It’s the last week of MarineGEO-Hakai joint operations, and the creature tally is through the roof (1000+ at last count). Teams from the Smithsonian, Hakai Institute, and countless universities and field stations have gathered at Calvert Island on the British Columbia Central Coast to do something that’s never been done here before: identify as many marine species as they possibly can in three weeks. It’s called a ‘BioBlitz’, and it’s filling in all the missing gaps on our species lists from the tiniest amphipod to the largest ling cod (check out Hakai’s BioBlitz great “pump up” video here.)
I’m here for two reasons: to conduct visual fish surveys using the Reef Life Survey method, which has been used on a global scale to quantify fish abundance and diversity; and to help process the ARMS. What are ARMS? Well, ‘ARMS’ stands for Autonomous Reef Monitoring Structures, and they’re basically like a layered-cake of PVC plates that we deploy in rock or coral reef environments. We let them soak for a year or two, then collect them to identify and count all the critters that have colonized its surface. This includes things like bryozoans (a kind of underwater “moss-animal”), tunicates (sea squirts), and barnacles, that use the ARMS as a substrate to settle and attach to. It also includes all the tiny mobile organisms that use the spaces between the plates of the ARMS for shelter like tiny crabs, sea spiders, and worms. It’s a great method for getting a snapshot of community diversity in a standardized way.
The ARMS here at Hakai were deployed in three types of habitats: bull kelp forest, giant kelp forest, and bare rock (also called ‘urchin barrens’ because all the seaweed has been eaten by voracious grazing sea urchins.) They’ve been soaking for just about a year, and the results are truly spectacular. I had my doubts that we would see very much on the plates because typically one year isn’t considered enough time to really get a good diversity of critters, particularly in cold-water environments like British Columbia. Luckily, I was grossly mistaken. A strong Spring-pulse of settlement this year brought an amazing abundance of organisms to the plates and each retrieval reveals a treasure trove of marine diversity. The ARMS processing team should finish with all 12 of the retrieved ARMS later this week (four replicates of each habitat type.) After that it’s just a matter of collating all the data and waiting for the taxonomists to identify some of the more unusual specimens. Already we’ve seen hundreds of species from dozens of phyla, perhaps we’ll even have some undescribed species in the mix! For a great pictorial overview of some of the creatures we’ve been collecting, you can find a smattering of pictures by searching #MarineGEOBC on Twitter.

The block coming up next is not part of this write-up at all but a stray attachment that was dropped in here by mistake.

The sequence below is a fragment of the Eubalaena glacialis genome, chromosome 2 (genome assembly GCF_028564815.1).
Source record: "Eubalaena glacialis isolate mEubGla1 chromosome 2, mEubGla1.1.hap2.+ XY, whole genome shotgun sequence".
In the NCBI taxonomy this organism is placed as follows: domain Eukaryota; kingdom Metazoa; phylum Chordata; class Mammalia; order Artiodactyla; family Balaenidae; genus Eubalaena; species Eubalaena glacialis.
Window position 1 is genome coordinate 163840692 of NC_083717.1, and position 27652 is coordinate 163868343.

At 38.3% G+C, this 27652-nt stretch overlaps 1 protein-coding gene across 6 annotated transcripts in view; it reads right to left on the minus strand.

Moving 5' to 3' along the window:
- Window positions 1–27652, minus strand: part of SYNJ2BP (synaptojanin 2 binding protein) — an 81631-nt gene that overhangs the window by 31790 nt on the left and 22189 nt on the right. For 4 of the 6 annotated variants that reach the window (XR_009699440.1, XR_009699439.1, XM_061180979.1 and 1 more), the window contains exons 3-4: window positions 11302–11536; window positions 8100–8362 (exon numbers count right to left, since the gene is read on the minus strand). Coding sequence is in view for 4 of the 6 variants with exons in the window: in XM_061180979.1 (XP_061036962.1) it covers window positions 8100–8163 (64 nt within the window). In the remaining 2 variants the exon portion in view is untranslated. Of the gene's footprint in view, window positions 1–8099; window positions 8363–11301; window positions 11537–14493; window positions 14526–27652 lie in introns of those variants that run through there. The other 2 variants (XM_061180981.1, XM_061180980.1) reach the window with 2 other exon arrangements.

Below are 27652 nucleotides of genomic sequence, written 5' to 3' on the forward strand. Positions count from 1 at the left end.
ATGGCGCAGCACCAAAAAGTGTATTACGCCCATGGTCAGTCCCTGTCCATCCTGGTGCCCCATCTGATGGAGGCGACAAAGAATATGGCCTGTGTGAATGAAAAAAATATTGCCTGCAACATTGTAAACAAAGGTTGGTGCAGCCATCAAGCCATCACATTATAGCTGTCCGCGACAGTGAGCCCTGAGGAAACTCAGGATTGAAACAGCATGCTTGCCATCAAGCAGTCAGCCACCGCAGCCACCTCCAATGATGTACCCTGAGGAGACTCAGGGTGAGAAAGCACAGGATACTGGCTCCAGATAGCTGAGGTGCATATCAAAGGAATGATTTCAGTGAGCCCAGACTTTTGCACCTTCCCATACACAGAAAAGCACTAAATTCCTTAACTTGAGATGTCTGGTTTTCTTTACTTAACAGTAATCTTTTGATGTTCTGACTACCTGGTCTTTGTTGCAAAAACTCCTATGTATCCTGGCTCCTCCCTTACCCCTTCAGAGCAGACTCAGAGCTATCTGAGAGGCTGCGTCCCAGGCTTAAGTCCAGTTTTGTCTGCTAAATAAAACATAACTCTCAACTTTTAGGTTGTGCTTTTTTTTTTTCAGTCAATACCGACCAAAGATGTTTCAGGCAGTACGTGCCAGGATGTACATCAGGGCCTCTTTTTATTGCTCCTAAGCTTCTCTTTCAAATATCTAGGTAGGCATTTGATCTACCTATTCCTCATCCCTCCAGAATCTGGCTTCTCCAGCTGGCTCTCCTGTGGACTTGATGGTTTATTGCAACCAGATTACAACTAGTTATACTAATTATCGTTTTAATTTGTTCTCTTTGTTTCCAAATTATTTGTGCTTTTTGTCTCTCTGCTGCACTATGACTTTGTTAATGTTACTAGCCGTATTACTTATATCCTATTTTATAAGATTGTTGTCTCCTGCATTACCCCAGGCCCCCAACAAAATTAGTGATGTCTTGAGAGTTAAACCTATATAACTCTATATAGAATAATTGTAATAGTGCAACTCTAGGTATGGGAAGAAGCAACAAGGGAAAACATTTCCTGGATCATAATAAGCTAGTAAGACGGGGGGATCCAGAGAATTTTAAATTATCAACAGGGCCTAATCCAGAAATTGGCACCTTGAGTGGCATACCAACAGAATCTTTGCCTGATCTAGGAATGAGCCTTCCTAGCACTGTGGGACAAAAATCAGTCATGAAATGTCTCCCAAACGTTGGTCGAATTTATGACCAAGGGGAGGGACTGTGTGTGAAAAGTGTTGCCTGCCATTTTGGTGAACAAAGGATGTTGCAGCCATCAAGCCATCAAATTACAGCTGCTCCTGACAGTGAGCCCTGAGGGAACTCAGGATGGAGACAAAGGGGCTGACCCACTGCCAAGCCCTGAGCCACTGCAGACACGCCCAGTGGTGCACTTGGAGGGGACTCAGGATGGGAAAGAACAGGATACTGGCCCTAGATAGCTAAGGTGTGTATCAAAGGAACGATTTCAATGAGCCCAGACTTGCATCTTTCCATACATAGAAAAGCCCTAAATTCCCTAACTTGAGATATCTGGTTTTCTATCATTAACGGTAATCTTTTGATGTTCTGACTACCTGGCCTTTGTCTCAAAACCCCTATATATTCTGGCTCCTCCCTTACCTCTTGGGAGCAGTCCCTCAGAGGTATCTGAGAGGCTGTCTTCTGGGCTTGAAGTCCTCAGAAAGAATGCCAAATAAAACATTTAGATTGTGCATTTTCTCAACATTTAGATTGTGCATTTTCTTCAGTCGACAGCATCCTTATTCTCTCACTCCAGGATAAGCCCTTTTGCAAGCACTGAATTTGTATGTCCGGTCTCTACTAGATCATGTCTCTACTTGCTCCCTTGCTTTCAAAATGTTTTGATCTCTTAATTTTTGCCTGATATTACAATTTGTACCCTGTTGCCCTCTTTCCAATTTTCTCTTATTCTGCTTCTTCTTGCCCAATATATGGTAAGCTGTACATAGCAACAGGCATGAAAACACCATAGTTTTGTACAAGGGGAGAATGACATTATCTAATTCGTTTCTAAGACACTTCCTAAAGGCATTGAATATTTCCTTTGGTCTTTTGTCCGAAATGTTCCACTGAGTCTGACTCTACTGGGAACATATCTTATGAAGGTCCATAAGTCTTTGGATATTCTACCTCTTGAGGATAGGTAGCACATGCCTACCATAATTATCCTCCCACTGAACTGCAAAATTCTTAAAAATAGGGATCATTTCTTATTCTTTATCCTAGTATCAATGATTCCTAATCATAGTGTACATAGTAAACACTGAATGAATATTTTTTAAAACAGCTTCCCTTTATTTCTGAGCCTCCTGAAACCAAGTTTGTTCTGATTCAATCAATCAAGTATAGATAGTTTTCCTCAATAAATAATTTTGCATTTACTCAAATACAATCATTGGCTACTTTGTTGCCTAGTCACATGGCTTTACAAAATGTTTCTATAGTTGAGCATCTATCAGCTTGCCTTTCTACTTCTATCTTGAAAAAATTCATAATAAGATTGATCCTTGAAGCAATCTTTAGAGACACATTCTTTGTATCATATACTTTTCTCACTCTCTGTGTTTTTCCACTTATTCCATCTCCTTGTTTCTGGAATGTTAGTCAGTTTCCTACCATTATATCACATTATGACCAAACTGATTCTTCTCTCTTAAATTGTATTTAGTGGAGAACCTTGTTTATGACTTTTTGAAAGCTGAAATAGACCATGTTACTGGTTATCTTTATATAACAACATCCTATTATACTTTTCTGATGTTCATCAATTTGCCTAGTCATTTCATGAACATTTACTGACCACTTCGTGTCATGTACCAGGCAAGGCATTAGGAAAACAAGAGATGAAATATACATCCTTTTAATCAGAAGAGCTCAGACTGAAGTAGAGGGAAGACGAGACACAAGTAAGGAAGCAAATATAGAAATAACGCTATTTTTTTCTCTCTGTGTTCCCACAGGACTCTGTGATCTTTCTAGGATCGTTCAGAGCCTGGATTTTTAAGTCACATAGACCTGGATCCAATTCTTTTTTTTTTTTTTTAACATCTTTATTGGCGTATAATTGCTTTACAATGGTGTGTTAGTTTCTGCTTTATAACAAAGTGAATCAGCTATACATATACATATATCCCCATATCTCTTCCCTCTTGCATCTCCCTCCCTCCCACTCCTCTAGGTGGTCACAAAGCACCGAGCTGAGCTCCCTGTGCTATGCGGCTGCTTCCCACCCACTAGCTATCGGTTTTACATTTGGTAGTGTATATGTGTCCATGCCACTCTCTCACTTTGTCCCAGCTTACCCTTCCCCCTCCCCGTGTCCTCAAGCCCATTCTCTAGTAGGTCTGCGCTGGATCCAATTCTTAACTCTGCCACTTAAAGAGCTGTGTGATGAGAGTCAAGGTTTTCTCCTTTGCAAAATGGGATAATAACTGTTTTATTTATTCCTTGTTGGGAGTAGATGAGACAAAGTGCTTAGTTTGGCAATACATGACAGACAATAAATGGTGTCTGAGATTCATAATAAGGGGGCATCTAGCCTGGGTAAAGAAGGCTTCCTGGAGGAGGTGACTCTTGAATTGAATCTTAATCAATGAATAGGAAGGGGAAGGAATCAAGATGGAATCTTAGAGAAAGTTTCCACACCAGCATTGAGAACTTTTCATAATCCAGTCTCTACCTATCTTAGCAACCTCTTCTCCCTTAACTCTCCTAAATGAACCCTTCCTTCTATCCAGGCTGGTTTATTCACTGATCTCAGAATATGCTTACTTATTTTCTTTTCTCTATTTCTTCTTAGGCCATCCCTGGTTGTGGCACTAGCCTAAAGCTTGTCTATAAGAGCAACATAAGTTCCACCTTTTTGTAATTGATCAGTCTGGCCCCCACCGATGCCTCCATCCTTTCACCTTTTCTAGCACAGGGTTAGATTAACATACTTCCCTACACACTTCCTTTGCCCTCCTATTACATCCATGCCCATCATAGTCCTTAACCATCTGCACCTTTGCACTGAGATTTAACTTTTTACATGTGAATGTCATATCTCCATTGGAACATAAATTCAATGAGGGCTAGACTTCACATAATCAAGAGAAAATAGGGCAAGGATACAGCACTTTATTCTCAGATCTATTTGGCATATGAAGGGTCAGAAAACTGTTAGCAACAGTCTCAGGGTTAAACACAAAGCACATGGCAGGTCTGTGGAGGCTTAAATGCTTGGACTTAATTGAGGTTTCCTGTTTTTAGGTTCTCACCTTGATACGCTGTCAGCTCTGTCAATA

But ARMS are only a part of what’s happening at Hakai. We are also doing direct SCUBA collections of critters in the field to target particular groups of animals, and I have been conducting Reef Life Survey’s (RLS) with my dive buddy Dr. Aaron Galloway. We are pairing the RLS surveys with sites that have ARMS to get a sense of what the fish communities look like (ARMS don’t capture the large fish that school in the water column, though they do catch the occasional small goby or sculpin.) Over the past week we have surveyed eight sites and identified about 84 fish and mobile invertebrate species along our transects. It’s been a great chance to expand the species lists of RLS to include many of the common organisms that we find in the Northeast Pacific. But besides just counting the fish and inverts, we try to take pictures of every species we see to create ‘photo vouchers’ that can help us confirm our ID’s as well as identify species that are more cryptic (difficult to identify.) I’ve been using the new MarineGEO underwater camera setup and it’s really paying off.
Once the BioBlitz is over, the data that we collect via RLS will be joined with the biodiversity data from the ARMS and dive collections, and made widely available to anyone who wants it. It’s our hope that this effort will provide a new baseline of marine species diversity for the region that can be used as a starting place to ask important questions about how species diversity is modulated by climate change.